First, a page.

• One of my students that I had in class just now was pregnant. The baby is due in a month!

Friday [April 11]
[School Laptop]
  • Today's shift: 11:00 to 21:00. I go to the City Hall to a lunch time English corner.
  • I finished watching the first episode of the documentary series the Search for the Trojan War. I watched the eighth episode of Kenneth Clark's Civilisation series which was entitled the Light of Experience. I watched most of the second episode of the new Cosmos series. I will probably finished watching it later today. I have been listening to a podcast of audio from Ben Stein's ID movie.
  • In the Civilisation episode I watched, Clark discussed the relationship between science and poetry, raising the question of whether the scientific worldview made for worse poetry. Clark made his observations before the introduction of the personal computer. Living in the age of high tech, I will have say that it is an age that hasn't produced little if any good poetry. If there has been good poetry written, it certainly has played a major role in the culture. So, it can be said with certainty that we do live in an unpoetical age.
  • The second episode of Cosmos is all about evolution and Darwinism. Cosmos e2 does make a strong case for natural selection and artificial selection. You would feel like a simpleton if you weren't convinced of evolution and these two types of selection playing a part in how we are today. But Cosmos e2 does nothing to explain the why of existence. “This is the way it happened and it was random!” is a depressing thought for those who are religious and believe in a creator. It is also a thought that doesn't ultimate explain existence. The host of the series dealt with these objections by stating that it was an idea that was elevating for the spirit nonetheless, after seeming to imply that there wasn't a spirit having a hand in our existence.
  • It is unfortunate that Darwinists are such fanatical atheists. Listening to some of them on Stein's documentary, they sound like displaced anti-Semites, circa 1930s in Germany.
  • What do you believe? I don't believe that there is a conflict between religion and science. I take it on faith that evolution is true, as are the descriptions I have heard from scientists about the size of our universe and the history of Earth. American Liberals and Progressives are delusional when they say that they are on the side of science while conservatives are not – there are places that science goes that that Liberals don't want to go, particularly with regards to differences between the sexes, the life of a fetus in a woman's womb, the detrimental effects of abortion on woman's health, and the abilities of different races.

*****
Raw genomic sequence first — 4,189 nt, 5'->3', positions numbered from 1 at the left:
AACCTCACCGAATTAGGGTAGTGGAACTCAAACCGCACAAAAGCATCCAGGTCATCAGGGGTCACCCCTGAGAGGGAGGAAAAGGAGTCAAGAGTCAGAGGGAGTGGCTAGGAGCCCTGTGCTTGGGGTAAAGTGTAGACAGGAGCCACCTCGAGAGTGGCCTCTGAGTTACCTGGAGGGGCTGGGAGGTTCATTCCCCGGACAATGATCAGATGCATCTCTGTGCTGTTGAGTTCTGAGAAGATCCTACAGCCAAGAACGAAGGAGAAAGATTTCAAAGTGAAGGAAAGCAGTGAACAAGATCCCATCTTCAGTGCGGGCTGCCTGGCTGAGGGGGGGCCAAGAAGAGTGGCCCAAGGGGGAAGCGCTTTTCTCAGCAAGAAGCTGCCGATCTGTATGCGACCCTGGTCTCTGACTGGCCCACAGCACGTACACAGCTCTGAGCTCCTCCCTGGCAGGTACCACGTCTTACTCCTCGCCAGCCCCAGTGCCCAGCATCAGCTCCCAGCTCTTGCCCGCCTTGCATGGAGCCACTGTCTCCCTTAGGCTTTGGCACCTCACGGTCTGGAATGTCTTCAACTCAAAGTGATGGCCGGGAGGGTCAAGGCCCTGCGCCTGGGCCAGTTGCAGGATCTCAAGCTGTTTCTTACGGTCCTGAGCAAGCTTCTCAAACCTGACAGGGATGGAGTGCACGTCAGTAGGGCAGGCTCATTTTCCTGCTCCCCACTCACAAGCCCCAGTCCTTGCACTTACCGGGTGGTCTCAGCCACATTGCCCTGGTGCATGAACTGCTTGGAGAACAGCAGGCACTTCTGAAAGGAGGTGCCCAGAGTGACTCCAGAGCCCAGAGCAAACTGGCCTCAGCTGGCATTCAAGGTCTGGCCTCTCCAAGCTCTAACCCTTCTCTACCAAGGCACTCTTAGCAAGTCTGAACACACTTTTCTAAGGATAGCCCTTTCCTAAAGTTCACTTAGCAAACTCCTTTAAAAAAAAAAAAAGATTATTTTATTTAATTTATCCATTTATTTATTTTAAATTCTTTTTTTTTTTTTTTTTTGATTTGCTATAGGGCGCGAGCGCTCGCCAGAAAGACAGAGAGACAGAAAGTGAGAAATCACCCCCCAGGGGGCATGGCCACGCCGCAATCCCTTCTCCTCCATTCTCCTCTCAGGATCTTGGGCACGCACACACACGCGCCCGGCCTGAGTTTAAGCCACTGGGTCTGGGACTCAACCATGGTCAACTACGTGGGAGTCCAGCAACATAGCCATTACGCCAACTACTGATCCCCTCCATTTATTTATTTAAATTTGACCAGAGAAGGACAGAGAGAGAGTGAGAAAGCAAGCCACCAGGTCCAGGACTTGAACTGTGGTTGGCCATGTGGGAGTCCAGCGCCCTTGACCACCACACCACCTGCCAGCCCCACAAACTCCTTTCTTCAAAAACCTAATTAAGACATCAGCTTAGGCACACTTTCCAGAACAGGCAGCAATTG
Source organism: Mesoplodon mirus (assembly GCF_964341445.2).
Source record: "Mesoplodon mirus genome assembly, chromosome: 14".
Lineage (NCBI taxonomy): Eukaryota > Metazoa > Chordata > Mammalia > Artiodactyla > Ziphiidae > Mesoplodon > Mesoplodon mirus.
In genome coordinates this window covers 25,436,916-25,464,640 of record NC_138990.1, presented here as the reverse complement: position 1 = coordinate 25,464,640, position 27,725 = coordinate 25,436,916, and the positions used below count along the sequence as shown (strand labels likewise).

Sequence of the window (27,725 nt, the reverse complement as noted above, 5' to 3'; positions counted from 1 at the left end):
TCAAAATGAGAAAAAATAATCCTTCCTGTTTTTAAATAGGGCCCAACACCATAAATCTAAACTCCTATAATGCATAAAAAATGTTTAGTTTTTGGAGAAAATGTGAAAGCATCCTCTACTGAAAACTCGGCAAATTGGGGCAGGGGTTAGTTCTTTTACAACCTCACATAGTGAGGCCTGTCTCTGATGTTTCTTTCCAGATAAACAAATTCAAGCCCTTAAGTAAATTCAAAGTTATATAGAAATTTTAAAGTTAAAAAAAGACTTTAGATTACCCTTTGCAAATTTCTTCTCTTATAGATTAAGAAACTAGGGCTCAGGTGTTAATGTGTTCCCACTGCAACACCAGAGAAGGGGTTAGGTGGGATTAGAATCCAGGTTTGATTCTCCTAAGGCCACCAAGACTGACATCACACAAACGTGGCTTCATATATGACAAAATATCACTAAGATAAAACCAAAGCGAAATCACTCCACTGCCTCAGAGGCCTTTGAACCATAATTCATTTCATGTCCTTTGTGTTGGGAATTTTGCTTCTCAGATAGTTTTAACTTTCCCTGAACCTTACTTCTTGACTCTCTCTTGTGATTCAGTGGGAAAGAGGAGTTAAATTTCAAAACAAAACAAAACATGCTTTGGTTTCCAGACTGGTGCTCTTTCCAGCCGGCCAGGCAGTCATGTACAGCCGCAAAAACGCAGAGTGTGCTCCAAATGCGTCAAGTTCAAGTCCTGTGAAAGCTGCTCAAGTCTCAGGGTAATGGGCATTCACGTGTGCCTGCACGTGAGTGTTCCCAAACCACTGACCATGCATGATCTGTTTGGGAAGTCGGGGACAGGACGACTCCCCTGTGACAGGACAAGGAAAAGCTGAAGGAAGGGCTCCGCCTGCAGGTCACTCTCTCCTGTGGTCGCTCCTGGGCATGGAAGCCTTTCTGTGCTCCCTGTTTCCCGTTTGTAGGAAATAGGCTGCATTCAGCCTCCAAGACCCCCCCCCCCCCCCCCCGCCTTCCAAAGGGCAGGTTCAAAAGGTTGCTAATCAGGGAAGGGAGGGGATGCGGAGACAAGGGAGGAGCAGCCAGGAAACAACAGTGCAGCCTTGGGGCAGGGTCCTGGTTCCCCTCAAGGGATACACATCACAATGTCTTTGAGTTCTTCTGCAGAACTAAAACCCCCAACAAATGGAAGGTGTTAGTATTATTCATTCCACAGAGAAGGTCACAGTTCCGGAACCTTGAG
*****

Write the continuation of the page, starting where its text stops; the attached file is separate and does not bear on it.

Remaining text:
• The big breakfast at McDonalds is not 24.5 rmb. In a year, it could well go up to 30. I can remember when it was 18 rmb.
  • [Later] I have gone to the City Hall. The government handler who accompanied me on my ride to the city hall told me that he had been working for the government for two days. He had been working for a company run by the government, when he was told that he was now working for a department in the government. He hadn't been asked if he had wanted to do this.

Saturday [April 12]
[School Laptop]
  • Today's shift: 10:00 to 18:00.
  • It rained last night, and it seems it rained heavily because while I was taking the bus to school this morning, I saw deep, deep puddles, the kind that are a result of drainage systems being overwhelmed.
  • I listened to the latest John Derbyshire podcast this morning as I normally do on a Saturday morning when and if I can get the file downloaded. He mentioned this 89 year old English woman, healthy for her age, who went to Switzerland to be euthanized. She chose to be so not because she was in great physical pain or was handicapped. She chose to be so because she hated the world of e-mail and people staring at screens. She couldn't have conversations anymore she complained and the world was becoming inhuman.
  • There is something to be said for her complaints. The world isn't a place for old people anymore. The world isn't a place for people to talk.
  • At McDonald's, I sat next to a particularly egregious example of a person staring at a screen. A chubby male teenage was hunched over his mobile device, which was on the table, so that it was six inches from his face, and he was sucking on a straw which was bent, it seemed, so that he could be as close to the screen as possible. It would have made for a very telling photo. If I was his parent or if that was Tony, I would have kicked his ass. The sight made me think of that 89 year old English woman. I suppose it would be better in the cosmic scale of justice, if that young man was euthanized and the old woman could have kept on living.